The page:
Stocks in New York hugged the flatline Wednesday as investors combed through the latest batch of corporate earnings. Bank stocks were heavily searched again on TheStreet.com after Morgan Stanley ( MS) reported a first-quarter loss due to a rebound in its bond prices and Wells Fargo ( WFC) reported revenue higher than its original forecast.

Morgan Stanley shares were down around 6% on Wednesday. The company also is cutting its quarterly dividend 81% to 5 cents a share.

Wells Fargo shares, on the other hand, were gaining 2% after its quarterly report. The bank posted a profit of $3.05 billion, in line with its prior forecast, as rising credit losses were offset by a surge in mortgage banking and benefits from the Wachovia acquisition. Revenue came in slightly higher than forecast at $21.02 billion.

Elsewhere, aircraft and defense products manufacturer Boeing ( BA) missed analysts' profit and revenue expectations and lowered its full-year forecast, but shares still stayed positive.

Continental Airlines ( CAL) was also a heavily typed ticker after it said its revenue fell 17%, but it posted a narrower-than-expected loss.

Fast-food giant McDonald's ( MCD) beat the top and bottom line in the first quarter as profit increased 3.5%.

News about AT&T ( T) was also in demand after the company reported a better-than-expected profit on sales that were slightly light.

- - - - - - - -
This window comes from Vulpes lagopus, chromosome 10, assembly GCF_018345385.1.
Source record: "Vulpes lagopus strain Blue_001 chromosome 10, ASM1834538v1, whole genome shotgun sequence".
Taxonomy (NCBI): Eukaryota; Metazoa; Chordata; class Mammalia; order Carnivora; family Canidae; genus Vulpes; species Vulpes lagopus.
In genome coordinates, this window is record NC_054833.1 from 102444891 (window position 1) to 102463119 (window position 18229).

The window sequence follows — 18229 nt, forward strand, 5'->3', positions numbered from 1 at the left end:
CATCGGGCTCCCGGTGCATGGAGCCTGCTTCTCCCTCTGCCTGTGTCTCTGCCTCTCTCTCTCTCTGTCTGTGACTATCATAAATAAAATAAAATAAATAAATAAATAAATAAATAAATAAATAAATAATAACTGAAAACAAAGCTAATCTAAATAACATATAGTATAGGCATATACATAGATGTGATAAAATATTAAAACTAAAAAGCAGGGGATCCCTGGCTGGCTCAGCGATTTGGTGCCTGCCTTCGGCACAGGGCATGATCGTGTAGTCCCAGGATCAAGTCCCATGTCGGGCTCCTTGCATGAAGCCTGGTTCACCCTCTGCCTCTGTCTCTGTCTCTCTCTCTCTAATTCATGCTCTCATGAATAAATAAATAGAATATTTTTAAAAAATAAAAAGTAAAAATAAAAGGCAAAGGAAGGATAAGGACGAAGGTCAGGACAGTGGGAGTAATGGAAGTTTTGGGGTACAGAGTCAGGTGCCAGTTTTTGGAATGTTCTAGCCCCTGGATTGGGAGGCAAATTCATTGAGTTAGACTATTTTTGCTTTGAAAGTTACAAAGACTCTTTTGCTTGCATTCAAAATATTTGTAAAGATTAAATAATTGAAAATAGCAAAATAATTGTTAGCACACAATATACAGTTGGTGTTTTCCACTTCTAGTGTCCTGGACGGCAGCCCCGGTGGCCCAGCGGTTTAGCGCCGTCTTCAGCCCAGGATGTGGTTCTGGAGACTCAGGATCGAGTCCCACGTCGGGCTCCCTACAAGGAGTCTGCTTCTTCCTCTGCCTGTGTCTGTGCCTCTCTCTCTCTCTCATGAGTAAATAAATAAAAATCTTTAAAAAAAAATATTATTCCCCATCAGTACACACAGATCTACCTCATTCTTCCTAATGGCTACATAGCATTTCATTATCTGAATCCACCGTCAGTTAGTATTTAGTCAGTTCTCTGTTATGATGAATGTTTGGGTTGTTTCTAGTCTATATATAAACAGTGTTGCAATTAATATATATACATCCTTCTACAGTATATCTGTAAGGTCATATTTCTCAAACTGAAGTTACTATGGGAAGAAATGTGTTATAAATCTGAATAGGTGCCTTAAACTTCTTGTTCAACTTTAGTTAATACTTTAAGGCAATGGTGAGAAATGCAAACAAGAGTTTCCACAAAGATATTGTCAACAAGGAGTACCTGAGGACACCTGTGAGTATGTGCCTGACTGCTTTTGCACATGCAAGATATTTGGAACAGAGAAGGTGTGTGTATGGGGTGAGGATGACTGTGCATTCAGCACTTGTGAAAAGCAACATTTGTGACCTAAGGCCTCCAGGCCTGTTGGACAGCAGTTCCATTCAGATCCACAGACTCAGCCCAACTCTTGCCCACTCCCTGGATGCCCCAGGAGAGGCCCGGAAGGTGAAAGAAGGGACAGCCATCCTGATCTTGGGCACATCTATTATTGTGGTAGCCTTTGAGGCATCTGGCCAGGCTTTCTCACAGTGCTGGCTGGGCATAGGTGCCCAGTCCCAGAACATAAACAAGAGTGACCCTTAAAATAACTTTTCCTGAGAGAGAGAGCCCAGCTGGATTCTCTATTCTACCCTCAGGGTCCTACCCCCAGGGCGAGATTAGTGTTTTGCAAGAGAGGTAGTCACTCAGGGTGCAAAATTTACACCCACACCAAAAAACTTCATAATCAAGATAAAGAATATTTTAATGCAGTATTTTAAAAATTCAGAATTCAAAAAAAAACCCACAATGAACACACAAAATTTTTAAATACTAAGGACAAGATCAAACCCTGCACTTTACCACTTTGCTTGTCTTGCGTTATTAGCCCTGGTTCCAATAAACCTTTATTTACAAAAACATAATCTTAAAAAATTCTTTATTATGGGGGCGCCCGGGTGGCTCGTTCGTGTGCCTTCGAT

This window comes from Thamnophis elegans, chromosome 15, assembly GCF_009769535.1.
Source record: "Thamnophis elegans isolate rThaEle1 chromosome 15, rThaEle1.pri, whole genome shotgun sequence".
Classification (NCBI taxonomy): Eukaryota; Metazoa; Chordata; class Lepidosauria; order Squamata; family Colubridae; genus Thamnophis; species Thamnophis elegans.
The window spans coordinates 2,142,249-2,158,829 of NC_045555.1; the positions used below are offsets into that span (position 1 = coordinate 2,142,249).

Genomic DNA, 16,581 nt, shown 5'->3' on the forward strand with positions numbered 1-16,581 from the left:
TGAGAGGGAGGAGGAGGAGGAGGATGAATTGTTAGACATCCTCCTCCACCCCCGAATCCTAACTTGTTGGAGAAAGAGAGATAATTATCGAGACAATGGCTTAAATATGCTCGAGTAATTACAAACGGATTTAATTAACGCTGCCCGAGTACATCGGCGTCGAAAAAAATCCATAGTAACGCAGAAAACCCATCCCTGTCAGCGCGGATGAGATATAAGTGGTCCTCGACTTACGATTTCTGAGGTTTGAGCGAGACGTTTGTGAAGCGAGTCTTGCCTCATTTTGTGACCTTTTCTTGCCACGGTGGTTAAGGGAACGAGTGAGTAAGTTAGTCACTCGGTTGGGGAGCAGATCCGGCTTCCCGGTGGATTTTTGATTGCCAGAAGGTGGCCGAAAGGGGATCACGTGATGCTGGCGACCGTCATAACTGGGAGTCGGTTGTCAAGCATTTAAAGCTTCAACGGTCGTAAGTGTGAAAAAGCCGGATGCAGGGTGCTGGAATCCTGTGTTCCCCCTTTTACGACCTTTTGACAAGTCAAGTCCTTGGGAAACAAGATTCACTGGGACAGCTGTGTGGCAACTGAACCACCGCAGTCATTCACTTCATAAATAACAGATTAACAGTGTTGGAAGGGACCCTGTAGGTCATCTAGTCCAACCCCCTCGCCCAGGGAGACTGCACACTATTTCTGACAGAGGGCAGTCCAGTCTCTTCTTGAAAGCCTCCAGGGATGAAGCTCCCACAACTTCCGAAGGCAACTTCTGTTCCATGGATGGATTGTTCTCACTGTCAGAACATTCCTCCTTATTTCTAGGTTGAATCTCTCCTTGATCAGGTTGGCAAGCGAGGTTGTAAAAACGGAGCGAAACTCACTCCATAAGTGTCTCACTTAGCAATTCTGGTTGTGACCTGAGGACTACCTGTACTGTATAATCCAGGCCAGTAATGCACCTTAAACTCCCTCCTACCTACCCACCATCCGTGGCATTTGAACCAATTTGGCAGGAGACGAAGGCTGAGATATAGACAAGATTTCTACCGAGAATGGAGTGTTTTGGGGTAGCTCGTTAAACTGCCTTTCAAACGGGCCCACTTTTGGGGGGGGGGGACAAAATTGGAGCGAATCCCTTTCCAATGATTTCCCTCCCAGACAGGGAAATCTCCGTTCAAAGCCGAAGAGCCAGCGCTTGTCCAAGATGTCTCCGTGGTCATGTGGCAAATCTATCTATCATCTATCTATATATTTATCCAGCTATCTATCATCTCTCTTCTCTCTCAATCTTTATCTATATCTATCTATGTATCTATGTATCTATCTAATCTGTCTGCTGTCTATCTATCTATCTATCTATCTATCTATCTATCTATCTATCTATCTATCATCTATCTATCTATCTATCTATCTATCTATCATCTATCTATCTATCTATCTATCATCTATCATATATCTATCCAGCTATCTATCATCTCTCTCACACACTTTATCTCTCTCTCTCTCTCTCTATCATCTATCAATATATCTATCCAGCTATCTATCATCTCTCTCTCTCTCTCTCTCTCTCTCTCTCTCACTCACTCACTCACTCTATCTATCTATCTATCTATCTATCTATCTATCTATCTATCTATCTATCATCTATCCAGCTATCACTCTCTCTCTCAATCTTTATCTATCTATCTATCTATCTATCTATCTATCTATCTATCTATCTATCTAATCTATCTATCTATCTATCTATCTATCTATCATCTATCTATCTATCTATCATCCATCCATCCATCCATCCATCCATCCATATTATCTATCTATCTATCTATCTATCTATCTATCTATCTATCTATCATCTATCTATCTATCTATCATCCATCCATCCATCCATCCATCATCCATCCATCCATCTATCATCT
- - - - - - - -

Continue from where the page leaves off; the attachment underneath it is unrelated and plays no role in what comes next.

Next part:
General Motors ( GM) was a hot stock after CNBC reported midday that the nation's largest automaker may skip its next bond payment. Ford ( F) joined GM as a hot ticker.

Gilead Sciences ( GILD) jumped onto TheStreet.com's most searched Wednesday after the company reported a 21% boost in first-quarter profit as demand for its HIV treatments continued growing.

Finally, General Electric ( GE) was a hot ticker after CEO Jeff Immelt told investors that "2008 was tough and 2009 is also going to be tough."
Before joining TheStreet.com, Gregg Greenberg was a writer and segment producer for CNBC's Closing Bell. He previously worked at FleetBoston and Lehman Brothers in their Private Client Services divisions, covering high net-worth individuals and midsize hedge funds. Greenberg attended New York University's School of Business and Economic Reporting. He also has an M.B.A. from Cornell University's Johnson School of Business, and a B.A. in history from Amherst College.